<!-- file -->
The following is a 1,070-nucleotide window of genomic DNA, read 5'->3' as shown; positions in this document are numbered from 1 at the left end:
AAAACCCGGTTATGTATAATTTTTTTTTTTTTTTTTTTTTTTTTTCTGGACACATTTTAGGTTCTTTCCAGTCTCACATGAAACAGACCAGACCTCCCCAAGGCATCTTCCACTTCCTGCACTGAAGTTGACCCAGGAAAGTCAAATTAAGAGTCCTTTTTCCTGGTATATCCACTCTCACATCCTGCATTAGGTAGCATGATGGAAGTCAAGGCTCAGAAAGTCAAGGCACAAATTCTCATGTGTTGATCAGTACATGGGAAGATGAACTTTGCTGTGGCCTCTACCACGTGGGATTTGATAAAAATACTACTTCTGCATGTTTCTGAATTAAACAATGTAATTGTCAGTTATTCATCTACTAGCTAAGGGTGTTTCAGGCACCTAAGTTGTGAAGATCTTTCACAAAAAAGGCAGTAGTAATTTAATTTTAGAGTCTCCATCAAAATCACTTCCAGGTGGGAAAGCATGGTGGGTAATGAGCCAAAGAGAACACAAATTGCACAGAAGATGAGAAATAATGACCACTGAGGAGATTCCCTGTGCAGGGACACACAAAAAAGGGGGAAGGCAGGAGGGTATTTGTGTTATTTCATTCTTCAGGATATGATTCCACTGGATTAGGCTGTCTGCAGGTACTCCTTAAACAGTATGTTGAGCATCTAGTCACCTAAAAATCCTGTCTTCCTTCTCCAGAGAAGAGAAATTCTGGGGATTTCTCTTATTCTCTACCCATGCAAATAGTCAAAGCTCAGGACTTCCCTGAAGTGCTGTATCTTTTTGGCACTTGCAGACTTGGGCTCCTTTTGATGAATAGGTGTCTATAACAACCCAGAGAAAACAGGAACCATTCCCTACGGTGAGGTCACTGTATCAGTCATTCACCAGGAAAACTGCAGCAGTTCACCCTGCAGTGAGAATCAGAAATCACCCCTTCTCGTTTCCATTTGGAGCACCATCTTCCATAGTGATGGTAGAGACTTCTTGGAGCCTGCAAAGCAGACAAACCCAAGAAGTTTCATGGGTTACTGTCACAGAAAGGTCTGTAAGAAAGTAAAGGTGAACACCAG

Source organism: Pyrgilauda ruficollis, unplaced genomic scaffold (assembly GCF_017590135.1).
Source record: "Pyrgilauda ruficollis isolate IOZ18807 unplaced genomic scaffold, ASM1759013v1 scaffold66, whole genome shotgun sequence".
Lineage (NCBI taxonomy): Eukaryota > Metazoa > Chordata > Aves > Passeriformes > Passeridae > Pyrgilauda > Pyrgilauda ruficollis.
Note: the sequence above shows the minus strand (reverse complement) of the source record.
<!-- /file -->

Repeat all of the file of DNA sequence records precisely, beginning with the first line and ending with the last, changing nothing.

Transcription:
The following is a 1,070-nucleotide window of genomic DNA, read 5'->3' as shown; positions in this document are numbered from 1 at the left end:
AAAACCCGGTTATGTATAATTTTTTTTTTTTTTTTTTTTTTTTTTCTGGACACATTTTAGGTTCTTTCCAGTCTCACATGAAACAGACCAGACCTCCCCAAGGCATCTTCCACTTCCTGCACTGAAGTTGACCCAGGAAAGTCAAATTAAGAGTCCTTTTTCCTGGTATATCCACTCTCACATCCTGCATTAGGTAGCATGATGGAAGTCAAGGCTCAGAAAGTCAAGGCACAAATTCTCATGTGTTGATCAGTACATGGGAAGATGAACTTTGCTGTGGCCTCTACCACGTGGGATTTGATAAAAATACTACTTCTGCATGTTTCTGAATTAAACAATGTAATTGTCAGTTATTCATCTACTAGCTAAGGGTGTTTCAGGCACCTAAGTTGTGAAGATCTTTCACAAAAAAGGCAGTAGTAATTTAATTTTAGAGTCTCCATCAAAATCACTTCCAGGTGGGAAAGCATGGTGGGTAATGAGCCAAAGAGAACACAAATTGCACAGAAGATGAGAAATAATGACCACTGAGGAGATTCCCTGTGCAGGGACACACAAAAAAGGGGGAAGGCAGGAGGGTATTTGTGTTATTTCATTCTTCAGGATATGATTCCACTGGATTAGGCTGTCTGCAGGTACTCCTTAAACAGTATGTTGAGCATCTAGTCACCTAAAAATCCTGTCTTCCTTCTCCAGAGAAGAGAAATTCTGGGGATTTCTCTTATTCTCTACCCATGCAAATAGTCAAAGCTCAGGACTTCCCTGAAGTGCTGTATCTTTTTGGCACTTGCAGACTTGGGCTCCTTTTGATGAATAGGTGTCTATAACAACCCAGAGAAAACAGGAACCATTCCCTACGGTGAGGTCACTGTATCAGTCATTCACCAGGAAAACTGCAGCAGTTCACCCTGCAGTGAGAATCAGAAATCACCCCTTCTCGTTTCCATTTGGAGCACCATCTTCCATAGTGATGGTAGAGACTTCTTGGAGCCTGCAAAGCAGACAAACCCAAGAAGTTTCATGGGTTACTGTCACAGAAAGGTCTGTAAGAAAGTAAAGGTGAACACCAG

Source organism: Pyrgilauda ruficollis, unplaced genomic scaffold (assembly GCF_017590135.1).
Source record: "Pyrgilauda ruficollis isolate IOZ18807 unplaced genomic scaffold, ASM1759013v1 scaffold66, whole genome shotgun sequence".
Lineage (NCBI taxonomy): Eukaryota > Metazoa > Chordata > Aves > Passeriformes > Passeridae > Pyrgilauda > Pyrgilauda ruficollis.
Note: the sequence above shows the minus strand (reverse complement) of the source record.